We’re taking a close look at growth hacking this week, especially the strategies for growth hacking that have been laid out by Ryan Holiday in his book, Growth Hacker Marketing.
Missed a step? Make sure you catch up on securing Product-Market Fit (Part One), Targeting the Right Customer (Part Two), and find out how to Go Viral (Part Three).
So far this week we’ve looked at the first three steps in a growth hacking strategy.
Step One is making sure that the product-market fit is right. If your product is not useful to the market, if you cannot identify how it really adds value, and if it is not something that people are going to want, then you’re not a candidate for growth hacking. On the other hand, if you can ensure a good product-market fit, you might find that growth hacking tactics are a great way for moving forward.
Step Two is choosing the right customer. If you try and target everyone at the same time you’ll likely spend a lot of money and fail to secure a strong foothold in a noisy, crowded market. On the other hand, if you focus on convincing and converting early adopters and if you make your product seem scarce, valuable, and give a cachet of exclusivity, you can experience rapid growth in terms of customers and revenues.
Step Three is getting your product to go viral. It’s not easy and it is not even possible for every product, but if you can take your product viral you’ll be growing on an grand scale. You’ll need to encourage your customers to share the experiences with your product, and you’ll have to make your users into ambassadors, but neither of these things is difficult. Could you be the next GroupOn or Uber?
Now it is time to consider the next step in our growth hacking strategy. It’s time to go back to the drawing board as we embrace Step Four: Improve Your Offer.
Step 4: Improve Your Offer
Imagine that everything has gone to plan. You’ve attracted thousands, even millions of users. Your product is amazing, people love it, and you’re living the dream – maybe your company name has entered the vernacular, you’re an invited guest at SXSW, and people who aren’t related to you or paid by you are taking you very seriously. Your job is done, right?
While you’re enjoying the fruits of your success two forces are moving to take it all away from you.
The first group are your competitors. What for you is rapid and wonderful growth is for them a proof of market. The very fact that your product works means that theirs has a chance. Every customer that you have is a potential customer for them to steal away from you – after all, the customer loves your product, so why wouldn’t they like a competitor product that maybe has more features or might be a fe dollars a month cheaper.
The second group are your customers. While they have proved that they loved your product by getting on board and sharing their experiences with their friends, they are always looking for a better deal. They are intelligent, happy to experiment, and willing to embrace new products – that’s how you got them to be a customer in the first place, remember? That same intelligence, curiosity, and attitude means they always have their eyes open for the next deal. And that might not be you.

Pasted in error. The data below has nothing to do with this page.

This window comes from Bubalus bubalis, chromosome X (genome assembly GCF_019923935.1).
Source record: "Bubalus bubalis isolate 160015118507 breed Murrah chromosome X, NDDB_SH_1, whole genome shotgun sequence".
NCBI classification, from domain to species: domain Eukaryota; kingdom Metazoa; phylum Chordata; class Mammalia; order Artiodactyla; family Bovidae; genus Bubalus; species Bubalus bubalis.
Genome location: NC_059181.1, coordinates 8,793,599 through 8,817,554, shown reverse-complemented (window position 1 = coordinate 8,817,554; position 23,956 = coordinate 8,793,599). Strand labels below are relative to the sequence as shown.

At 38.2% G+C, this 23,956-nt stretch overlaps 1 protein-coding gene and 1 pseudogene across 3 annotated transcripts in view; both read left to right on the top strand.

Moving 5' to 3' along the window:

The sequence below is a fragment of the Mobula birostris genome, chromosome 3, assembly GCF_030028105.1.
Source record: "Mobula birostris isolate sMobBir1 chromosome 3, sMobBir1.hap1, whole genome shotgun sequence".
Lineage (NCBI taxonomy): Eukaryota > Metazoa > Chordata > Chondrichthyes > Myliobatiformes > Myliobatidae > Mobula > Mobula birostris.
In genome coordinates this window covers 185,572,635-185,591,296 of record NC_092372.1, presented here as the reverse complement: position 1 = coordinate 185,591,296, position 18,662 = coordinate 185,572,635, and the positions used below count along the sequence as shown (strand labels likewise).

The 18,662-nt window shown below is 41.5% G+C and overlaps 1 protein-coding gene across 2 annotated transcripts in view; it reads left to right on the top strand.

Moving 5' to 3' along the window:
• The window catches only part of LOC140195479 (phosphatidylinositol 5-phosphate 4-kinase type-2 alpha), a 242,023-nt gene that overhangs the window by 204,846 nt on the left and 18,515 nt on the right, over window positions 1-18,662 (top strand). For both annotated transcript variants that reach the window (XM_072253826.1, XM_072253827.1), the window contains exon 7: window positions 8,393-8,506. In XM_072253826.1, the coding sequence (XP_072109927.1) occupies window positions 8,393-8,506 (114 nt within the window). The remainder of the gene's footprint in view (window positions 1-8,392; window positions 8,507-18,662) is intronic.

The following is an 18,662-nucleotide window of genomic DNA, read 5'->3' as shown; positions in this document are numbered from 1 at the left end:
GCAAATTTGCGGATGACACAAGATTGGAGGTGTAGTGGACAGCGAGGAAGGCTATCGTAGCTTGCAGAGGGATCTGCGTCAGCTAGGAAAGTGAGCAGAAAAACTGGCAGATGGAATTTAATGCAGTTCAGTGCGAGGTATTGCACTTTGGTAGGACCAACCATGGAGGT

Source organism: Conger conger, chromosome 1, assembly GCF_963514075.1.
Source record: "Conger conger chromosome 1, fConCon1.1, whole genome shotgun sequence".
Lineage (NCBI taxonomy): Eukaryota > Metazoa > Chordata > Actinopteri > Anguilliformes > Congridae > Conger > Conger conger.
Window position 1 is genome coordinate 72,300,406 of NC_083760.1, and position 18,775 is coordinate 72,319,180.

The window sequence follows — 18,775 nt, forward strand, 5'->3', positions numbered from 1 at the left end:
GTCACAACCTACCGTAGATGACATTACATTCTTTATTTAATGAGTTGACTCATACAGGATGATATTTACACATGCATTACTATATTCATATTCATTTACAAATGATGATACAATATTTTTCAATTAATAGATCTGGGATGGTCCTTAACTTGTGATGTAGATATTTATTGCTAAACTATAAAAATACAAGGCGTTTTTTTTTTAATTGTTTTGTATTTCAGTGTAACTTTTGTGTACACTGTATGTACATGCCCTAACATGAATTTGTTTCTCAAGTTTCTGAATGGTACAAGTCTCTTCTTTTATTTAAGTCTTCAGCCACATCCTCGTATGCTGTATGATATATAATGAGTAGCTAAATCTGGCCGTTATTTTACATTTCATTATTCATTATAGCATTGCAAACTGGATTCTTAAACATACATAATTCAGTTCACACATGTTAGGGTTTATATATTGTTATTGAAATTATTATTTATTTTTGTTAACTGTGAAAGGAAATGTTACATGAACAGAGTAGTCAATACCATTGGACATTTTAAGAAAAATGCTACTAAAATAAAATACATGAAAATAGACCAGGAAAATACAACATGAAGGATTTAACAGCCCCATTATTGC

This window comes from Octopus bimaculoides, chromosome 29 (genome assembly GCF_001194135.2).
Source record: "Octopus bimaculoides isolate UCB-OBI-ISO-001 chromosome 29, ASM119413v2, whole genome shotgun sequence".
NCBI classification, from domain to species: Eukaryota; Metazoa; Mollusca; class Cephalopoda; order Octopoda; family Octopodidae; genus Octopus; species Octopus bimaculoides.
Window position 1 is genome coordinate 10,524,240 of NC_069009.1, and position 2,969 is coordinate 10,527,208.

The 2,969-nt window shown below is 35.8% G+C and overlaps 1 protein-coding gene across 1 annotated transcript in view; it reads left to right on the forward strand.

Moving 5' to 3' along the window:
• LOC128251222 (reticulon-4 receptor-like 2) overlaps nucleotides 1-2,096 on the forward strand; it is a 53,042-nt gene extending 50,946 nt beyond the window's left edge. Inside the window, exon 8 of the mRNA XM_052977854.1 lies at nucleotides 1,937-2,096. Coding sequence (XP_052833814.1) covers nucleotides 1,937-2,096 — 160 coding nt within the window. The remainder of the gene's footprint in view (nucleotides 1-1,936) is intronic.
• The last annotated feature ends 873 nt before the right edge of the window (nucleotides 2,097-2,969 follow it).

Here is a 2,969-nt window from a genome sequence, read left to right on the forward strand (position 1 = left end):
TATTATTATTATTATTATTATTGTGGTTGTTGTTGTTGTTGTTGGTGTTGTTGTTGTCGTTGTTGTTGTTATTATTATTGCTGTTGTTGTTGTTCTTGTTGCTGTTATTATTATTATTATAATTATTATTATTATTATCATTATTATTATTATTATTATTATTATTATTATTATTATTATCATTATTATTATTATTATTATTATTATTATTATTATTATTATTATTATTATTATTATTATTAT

So instead of resting on your laurels and enjoying your success a little bit too much, you should be working on improving your product and commercial offer.
In short, getting your customers on board is one thing. Keeping them on board is quite another.
To keep your customers as fans and users of your product, you need to keep your product fresh and attractive. This means committing to a regular series of updates, changing the product to fit the changing needs and demands of your customers. Talk to them, interview them, quiz them, survey them – find out what they like, don’t like, and wish was improved about your product.
And then make sure your product evolves with your customer.
Sitting still is not the way to move forward. Businesses that want to grow and then maintain the gains that they have made need to be engaged in the creative destruction of their own product constantly. Only by improving the offer will a business be able to maintain the growth they have made and add to it in the future.
Holiday cites Twitter as a clear example of a business that listened to its customers and improved even upon its stunning early growth.
Twitter found that its sign-up rate was through the roof. So ubiquitous was their microblogging service and social network becoming, that most everybody was signing up for an account. Yet many of those accounts never tweeted. Or, if they did, they stopped and lay dormant quickly. Twitter knew they had good product, but they also knew they had to improve their offer if they wanted the growth to be something more than just sign-ups on paper.
Twitter employed a group of growth hackers who looked at the critical first few hours and first few days after a customer signed up. What quickly become clear is that people were much more likely to become active Twitter users if they manually added people to follow on Twitter during their sign-up process. Previously Twitter had assigned 20 accounts automatically for all new Twitter users to follow. With a small tweak to their product – encouraging and then helping users to add 10 accounts to follow all on their own – Twitter found that they were able to keep users active and improve the customer experience.
Twitter listened to the growth hackers who were able to explain the importance of the fourth step: improving your offer leads to more growth.
And what growth hacker wouldn’t be happy with that?
All this week we’re talking growth hacking at DOZ. Over the next few days we’ll move step-by-step through Ryan Holiday’s Growth Hacker Marketing strategy, giving you all you need to know to grow your start-up or business – and fast. To get your copy of Growth Hacker Marketing hit the link for Amazon, and share your thoughts with us on Twitter or in comments below.